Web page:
A bit later that day, four desperate Israelites were discussing their options. These four men were sick with leprosy and hung out near the entrance to the city. They were out of food, and if they kept hanging around the city, they would starve. These four decided that their only chance was to go out to the enemy camp and surrender. The enemy might spare them and give them food, and even if they killed them, a quick death would be better than slow starvation.

That evening the four men went out to the Aramean camp. But when they got arrived, not a man was there. Where had they all gone? The Lord had made the Aramean soldiers hear things. They heard the sound of chariots and horses and a great army. They panicked, thinking that the king of Israel had paid the Hittite and Egyptian kings to join him with their powerful armies. The frightened Arameans left everything—their tents, livestock, food supplies, extra clothes, and money—and ran for their lives. The Bible says, “The wicked flee though no one pursues” (Proverbs 28:21), and that’s what happened here. What had sounded impossible a few hours earlier had become fact: the enemy was gone, and their vast supplies—including tons of food—were there for the taking. All God had to do was say, “Boo!”

When God promised to rescue and feed the starving people of Samaria, the king’s official wouldn’t believe it because he couldn’t see how it could happen. The prophet Elisha didn’t see how it could happen, either, but he believed anyway. Elisha didn’t need to know how as long as he knew who. God had promised it, and that was good enough for Elisha. As long as he knew who, Elisha let God worry about the how. And God proved to be more than capable of making it happen.

Do you know God and believe his promises? God promises victory over all enemies if you trust in Jesus. God promises that he “will meet all your needs according to his glorious riches in Christ Jesus” (Philippians 4:19). If you think, “This sounds too good to be true,” repent of your unbelief. God is God! Believe who he is. Believe what he says. This God can wipe out enemies through mighty miracles, or he can scatter them just by making a scary sound. He can miraculously make manna in the wilderness and bring water from rock, or he can meet your needs just by giving access to supplies that were already there.

A Day of Good News

The four lepers found that out firsthand. They found the enemy camp abandoned, and they went into one of the tents.

They ate and drank, and carried away silver, gold and clothes, and went off and hid them. They returned and entered another tent and took some things from it and hid them also.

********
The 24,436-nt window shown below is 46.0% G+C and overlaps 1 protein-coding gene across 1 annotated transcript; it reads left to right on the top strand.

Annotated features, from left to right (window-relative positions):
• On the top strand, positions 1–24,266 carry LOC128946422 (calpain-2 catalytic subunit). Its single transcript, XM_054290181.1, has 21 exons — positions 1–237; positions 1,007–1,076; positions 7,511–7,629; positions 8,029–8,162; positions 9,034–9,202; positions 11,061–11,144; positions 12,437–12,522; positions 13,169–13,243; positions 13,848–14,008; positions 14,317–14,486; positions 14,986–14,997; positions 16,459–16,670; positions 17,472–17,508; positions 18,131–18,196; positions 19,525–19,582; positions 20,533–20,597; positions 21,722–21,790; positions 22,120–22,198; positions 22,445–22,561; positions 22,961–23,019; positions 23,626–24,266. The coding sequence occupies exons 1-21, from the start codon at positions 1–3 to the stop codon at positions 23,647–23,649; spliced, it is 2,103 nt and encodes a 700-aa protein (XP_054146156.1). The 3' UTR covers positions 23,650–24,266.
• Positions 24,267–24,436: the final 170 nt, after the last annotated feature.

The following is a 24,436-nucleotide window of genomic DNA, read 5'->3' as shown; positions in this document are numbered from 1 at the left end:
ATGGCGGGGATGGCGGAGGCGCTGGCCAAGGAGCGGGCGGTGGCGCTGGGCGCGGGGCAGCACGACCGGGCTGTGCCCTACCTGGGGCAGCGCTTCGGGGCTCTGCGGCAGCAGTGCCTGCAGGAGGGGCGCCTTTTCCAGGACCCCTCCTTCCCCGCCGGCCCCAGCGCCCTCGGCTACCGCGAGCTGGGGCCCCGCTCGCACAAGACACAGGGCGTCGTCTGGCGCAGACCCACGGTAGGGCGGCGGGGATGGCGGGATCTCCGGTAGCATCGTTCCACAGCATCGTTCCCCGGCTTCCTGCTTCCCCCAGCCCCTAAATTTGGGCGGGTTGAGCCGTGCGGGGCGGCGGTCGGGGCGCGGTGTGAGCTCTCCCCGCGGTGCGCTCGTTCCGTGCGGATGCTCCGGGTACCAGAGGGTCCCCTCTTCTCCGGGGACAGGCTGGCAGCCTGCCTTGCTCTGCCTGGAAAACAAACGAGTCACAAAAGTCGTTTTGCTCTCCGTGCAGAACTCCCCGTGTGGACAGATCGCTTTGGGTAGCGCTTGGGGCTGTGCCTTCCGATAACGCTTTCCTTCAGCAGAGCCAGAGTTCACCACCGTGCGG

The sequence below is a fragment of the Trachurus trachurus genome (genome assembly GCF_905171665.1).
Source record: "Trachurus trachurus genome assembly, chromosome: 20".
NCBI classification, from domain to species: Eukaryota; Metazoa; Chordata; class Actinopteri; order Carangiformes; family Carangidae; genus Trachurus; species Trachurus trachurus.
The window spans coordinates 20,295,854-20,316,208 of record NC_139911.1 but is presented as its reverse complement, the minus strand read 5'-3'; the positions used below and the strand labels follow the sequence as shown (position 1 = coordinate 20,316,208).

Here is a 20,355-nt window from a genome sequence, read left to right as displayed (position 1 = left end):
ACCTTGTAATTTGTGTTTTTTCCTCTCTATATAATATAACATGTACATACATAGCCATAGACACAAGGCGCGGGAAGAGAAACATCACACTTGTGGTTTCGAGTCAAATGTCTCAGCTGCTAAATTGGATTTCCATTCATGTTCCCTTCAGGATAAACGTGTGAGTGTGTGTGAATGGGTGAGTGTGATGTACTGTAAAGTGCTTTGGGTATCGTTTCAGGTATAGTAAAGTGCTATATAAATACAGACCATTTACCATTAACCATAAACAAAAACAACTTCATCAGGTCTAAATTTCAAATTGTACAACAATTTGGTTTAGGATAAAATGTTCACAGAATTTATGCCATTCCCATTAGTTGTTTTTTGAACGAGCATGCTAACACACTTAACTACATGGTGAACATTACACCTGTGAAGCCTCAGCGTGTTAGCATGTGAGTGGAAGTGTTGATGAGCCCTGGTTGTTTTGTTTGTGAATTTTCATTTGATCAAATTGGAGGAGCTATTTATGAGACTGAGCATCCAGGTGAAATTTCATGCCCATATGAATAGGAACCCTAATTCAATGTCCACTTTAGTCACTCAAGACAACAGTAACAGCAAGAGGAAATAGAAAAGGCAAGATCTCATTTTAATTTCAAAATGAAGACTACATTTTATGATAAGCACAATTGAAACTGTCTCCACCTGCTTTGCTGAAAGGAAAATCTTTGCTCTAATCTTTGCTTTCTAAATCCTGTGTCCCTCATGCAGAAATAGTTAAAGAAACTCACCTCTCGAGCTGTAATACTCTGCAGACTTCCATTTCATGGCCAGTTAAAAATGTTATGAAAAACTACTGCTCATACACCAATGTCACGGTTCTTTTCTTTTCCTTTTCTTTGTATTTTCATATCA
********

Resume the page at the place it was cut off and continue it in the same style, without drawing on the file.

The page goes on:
Then they said to each other, “We’re not doing right. This is a day of good news and we are keeping it to ourselves. If we wait until daylight, punishment will overtake us. Let’s go at once and report this to the royal palace. (2 Kings 7:8-9).

These men knew it would be wrong to hog all that good stuff for themselves. They couldn’t just feed their faces and sit around burping while a city full of people were starving. They hurried back to the city and told what they had discovered.

As a Christian, I have discovered something even greater than those lepers discovered: Jesus has defeated Satan the enemy, and he offers himself as living bread to make us live forever. I can’t keep such news to myself. I have to tell as many people as I can. If you don’t know victory in Jesus, if you’ve never feasted on him by faith, I want you to know this good news.

If you’re already a Christian, if you already know this triumph over enemies and this fullness in Christ, then learn a lesson from the lepers. Don’t selfishly hog blessings. Don’t forget others who are perishing. Like those lepers, many Christians must say, “This is a day of good news and we are keeping it to ourselves… Let’s go at once and report this.”

You don’t have to be a superstar to tell others about Jesus. When you read about the prophet Elisha, you might think, “I can’t do what he did. Elisha was a mighty preacher. I’m no preacher. Elisha was a gifted prophet who saw the future. I can’t see the future.” Fair enough. But is a preacher with supernatural foresight the only one able to bring God’s good news? The four lepers were not mighty prophets; they were beggars. They had no miraculous ability to see the future; they just found out something that had already happened. They did not  give a splendid sermon; they just told what they had found: The enemy was gone and food was there for the taking.

We have even better news to bring. Jesus has defeated Satan the enemy, and Jesus offers himself as living bread to make us live forever. You don’t need to see into the future to know this; it has already happened. You don’t need grand speeches to tell others; it’s just a matter of one beggar telling others where to find bread.